Mario Romero-Ortega

Associate Professor - Bioengineering
Tags: Bioengineering

Professional Preparation

Ph.D. - Neuroscience
Tulane University - 1997

Research Areas

Research Interests

Understanding the molecular basis of axon guidance and target recognition during development and regeneration, and to generate novel nerve repair strategies.

Specific research areas include: Spinal cord injury, peripheral nerve gap repair, and regenerative peripheral neurointerfaces.

Publications

Prophylactic riluzole attenuates oxidative stress damage in spinal cord distraction 2018 - Journal Article
A sub-millimeter, inductively powered neural stimulator 2017 - Journal Article
Atraumatic Spine Distraction Induces Metabolic Distress in Spinal Motor Neurons 2017 - Journal Article
Device for induction of cellular activity 2017 - Other
Carbon nano tube based antennas 2017 - Other
A Sub-millimeter, Inductively Powered Neural Stimulator 2017 - Journal Article
Asymmetric Sensory-Motor Regeneration of Transected Peripheral Nerves Using Molecular Guidance Cues 2017 - Journal Article
Atraumatic spine distraction induces metabolic distress in spinal motor neurons 2017 - Journal Article
Implantable electrodes 2017 - Journal Article
Median and ulnar nerve injuries reduce volitional forelimb strength in rats 2017 - Journal Article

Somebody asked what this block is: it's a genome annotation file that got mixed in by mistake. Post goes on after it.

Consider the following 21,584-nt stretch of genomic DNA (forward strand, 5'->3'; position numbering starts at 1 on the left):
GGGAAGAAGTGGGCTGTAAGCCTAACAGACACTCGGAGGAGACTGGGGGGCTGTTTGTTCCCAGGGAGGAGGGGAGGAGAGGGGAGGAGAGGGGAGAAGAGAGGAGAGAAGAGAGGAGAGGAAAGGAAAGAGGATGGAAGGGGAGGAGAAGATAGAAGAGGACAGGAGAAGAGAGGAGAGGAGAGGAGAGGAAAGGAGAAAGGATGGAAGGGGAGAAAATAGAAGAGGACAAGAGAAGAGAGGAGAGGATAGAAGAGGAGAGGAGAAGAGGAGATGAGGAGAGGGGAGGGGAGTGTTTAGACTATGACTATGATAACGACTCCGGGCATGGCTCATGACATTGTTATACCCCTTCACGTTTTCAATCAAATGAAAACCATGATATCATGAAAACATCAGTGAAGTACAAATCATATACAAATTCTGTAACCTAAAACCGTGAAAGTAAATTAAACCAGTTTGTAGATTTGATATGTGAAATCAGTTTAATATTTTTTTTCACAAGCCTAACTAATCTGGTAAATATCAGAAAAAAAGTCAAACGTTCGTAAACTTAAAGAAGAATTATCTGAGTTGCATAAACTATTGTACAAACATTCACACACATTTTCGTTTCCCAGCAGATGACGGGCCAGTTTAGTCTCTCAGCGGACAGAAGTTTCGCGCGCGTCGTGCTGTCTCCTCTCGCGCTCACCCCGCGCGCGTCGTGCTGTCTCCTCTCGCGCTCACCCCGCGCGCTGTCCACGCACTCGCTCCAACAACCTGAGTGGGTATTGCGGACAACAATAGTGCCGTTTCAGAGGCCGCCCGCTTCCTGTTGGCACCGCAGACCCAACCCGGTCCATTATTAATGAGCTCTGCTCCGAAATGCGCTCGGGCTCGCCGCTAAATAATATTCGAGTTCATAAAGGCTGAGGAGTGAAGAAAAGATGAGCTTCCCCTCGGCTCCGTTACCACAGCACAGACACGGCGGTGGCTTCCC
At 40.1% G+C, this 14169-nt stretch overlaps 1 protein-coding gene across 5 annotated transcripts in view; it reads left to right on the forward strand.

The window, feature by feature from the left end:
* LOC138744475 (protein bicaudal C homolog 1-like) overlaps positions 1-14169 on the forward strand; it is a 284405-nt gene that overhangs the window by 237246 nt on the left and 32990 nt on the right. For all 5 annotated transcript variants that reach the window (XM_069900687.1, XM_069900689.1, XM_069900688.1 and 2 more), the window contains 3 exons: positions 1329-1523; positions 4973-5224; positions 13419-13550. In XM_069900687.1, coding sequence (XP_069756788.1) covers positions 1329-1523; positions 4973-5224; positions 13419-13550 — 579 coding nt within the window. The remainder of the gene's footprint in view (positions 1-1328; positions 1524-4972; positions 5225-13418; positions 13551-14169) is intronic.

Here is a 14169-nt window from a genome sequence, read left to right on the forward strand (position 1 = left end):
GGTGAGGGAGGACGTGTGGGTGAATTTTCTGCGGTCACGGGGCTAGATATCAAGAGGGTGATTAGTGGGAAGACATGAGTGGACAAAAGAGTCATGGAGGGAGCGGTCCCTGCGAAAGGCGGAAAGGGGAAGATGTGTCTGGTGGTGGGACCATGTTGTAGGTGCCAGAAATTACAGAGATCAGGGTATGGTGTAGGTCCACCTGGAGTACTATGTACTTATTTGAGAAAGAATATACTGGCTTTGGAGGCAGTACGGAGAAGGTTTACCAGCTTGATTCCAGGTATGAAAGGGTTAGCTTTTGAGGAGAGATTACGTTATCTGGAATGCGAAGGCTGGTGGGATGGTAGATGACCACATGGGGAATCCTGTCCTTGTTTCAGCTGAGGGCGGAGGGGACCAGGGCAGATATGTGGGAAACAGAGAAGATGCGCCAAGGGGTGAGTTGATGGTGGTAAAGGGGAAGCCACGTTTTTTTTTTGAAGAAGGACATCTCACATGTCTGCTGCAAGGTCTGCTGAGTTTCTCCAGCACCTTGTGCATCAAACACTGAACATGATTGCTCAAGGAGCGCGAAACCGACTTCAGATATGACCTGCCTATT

News Articles

Study Uncovers How Electromagnetic Fields Amplify Pain in Amputees
For years, retired Maj. David Underwood has noticed that whenever he drove under power lines and around other electromagnetic fields, he would feel a buzz in what remained of his arm. When traveling by car through Texas’ open spaces, the buzz often became more powerful.

“When roaming on a cellphone in the car kicked in, the pain almost felt like having my arm blown off again,” said Underwood, an Iraq War veteran who was injured by an improvised explosive device (IED). His injuries have resulted in 35 surgeries and the amputation of his left arm. Shrapnel from the IED also tore part of his leg and left him with more than 100 smaller wounds. “I didn’t notice the power lines, cellphones on roam or other electromagnetic fields until I first felt them in my arm.”